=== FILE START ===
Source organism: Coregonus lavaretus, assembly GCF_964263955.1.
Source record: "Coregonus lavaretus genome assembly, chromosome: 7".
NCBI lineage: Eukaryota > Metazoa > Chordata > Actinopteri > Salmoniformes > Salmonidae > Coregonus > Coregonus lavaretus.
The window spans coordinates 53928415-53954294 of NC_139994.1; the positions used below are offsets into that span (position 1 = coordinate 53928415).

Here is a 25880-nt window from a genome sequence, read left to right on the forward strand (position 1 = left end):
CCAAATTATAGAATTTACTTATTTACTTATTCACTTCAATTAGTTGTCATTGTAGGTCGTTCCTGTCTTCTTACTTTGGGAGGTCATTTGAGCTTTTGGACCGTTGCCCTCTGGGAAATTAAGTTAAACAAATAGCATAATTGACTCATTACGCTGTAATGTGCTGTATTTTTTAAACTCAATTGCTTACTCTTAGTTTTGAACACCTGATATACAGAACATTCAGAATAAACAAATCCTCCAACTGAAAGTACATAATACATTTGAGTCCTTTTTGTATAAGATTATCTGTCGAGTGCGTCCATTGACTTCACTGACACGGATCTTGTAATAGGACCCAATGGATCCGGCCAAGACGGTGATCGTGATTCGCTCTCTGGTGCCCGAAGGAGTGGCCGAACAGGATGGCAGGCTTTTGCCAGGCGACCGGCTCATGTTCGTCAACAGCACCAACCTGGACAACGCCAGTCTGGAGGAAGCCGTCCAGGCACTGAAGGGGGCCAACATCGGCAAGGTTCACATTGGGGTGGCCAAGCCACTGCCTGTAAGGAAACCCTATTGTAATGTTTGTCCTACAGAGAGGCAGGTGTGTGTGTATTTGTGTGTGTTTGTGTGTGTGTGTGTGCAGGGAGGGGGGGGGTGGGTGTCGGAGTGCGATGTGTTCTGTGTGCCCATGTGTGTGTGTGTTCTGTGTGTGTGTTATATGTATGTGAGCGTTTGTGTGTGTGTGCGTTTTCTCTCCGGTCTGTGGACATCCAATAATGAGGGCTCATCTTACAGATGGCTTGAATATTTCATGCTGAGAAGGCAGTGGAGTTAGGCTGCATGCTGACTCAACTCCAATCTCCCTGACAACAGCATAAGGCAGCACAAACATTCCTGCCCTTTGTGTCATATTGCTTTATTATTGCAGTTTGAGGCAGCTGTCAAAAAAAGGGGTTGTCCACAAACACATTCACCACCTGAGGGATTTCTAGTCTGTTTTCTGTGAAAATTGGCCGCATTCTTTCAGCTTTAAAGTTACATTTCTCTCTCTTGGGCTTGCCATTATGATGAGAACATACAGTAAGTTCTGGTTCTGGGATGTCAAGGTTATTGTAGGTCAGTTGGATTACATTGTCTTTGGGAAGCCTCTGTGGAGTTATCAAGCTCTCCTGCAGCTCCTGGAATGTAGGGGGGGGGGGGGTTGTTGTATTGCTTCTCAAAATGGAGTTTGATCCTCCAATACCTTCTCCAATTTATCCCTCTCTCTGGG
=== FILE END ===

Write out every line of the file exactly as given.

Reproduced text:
Source organism: Coregonus lavaretus, assembly GCF_964263955.1.
Source record: "Coregonus lavaretus genome assembly, chromosome: 7".
NCBI lineage: Eukaryota > Metazoa > Chordata > Actinopteri > Salmoniformes > Salmonidae > Coregonus > Coregonus lavaretus.
The window spans coordinates 53928415-53954294 of NC_139994.1; the positions used below are offsets into that span (position 1 = coordinate 53928415).

Here is a 25880-nt window from a genome sequence, read left to right on the forward strand (position 1 = left end):
CCAAATTATAGAATTTACTTATTTACTTATTCACTTCAATTAGTTGTCATTGTAGGTCGTTCCTGTCTTCTTACTTTGGGAGGTCATTTGAGCTTTTGGACCGTTGCCCTCTGGGAAATTAAGTTAAACAAATAGCATAATTGACTCATTACGCTGTAATGTGCTGTATTTTTTAAACTCAATTGCTTACTCTTAGTTTTGAACACCTGATATACAGAACATTCAGAATAAACAAATCCTCCAACTGAAAGTACATAATACATTTGAGTCCTTTTTGTATAAGATTATCTGTCGAGTGCGTCCATTGACTTCACTGACACGGATCTTGTAATAGGACCCAATGGATCCGGCCAAGACGGTGATCGTGATTCGCTCTCTGGTGCCCGAAGGAGTGGCCGAACAGGATGGCAGGCTTTTGCCAGGCGACCGGCTCATGTTCGTCAACAGCACCAACCTGGACAACGCCAGTCTGGAGGAAGCCGTCCAGGCACTGAAGGGGGCCAACATCGGCAAGGTTCACATTGGGGTGGCCAAGCCACTGCCTGTAAGGAAACCCTATTGTAATGTTTGTCCTACAGAGAGGCAGGTGTGTGTGTATTTGTGTGTGTTTGTGTGTGTGTGTGTGCAGGGAGGGGGGGGGTGGGTGTCGGAGTGCGATGTGTTCTGTGTGCCCATGTGTGTGTGTGTTCTGTGTGTGTGTTATATGTATGTGAGCGTTTGTGTGTGTGTGCGTTTTCTCTCCGGTCTGTGGACATCCAATAATGAGGGCTCATCTTACAGATGGCTTGAATATTTCATGCTGAGAAGGCAGTGGAGTTAGGCTGCATGCTGACTCAACTCCAATCTCCCTGACAACAGCATAAGGCAGCACAAACATTCCTGCCCTTTGTGTCATATTGCTTTATTATTGCAGTTTGAGGCAGCTGTCAAAAAAAGGGGTTGTCCACAAACACATTCACCACCTGAGGGATTTCTAGTCTGTTTTCTGTGAAAATTGGCCGCATTCTTTCAGCTTTAAAGTTACATTTCTCTCTCTTGGGCTTGCCATTATGATGAGAACATACAGTAAGTTCTGGTTCTGGGATGTCAAGGTTATTGTAGGTCAGTTGGATTACATTGTCTTTGGGAAGCCTCTGTGGAGTTATCAAGCTCTCCTGCAGCTCCTGGAATGTAGGGGGGGGGGGGGTTGTTGTATTGCTTCTCAAAATGGAGTTTGATCCTCCAATACCTTCTCCAATTTATCCCTCTCTCTGGG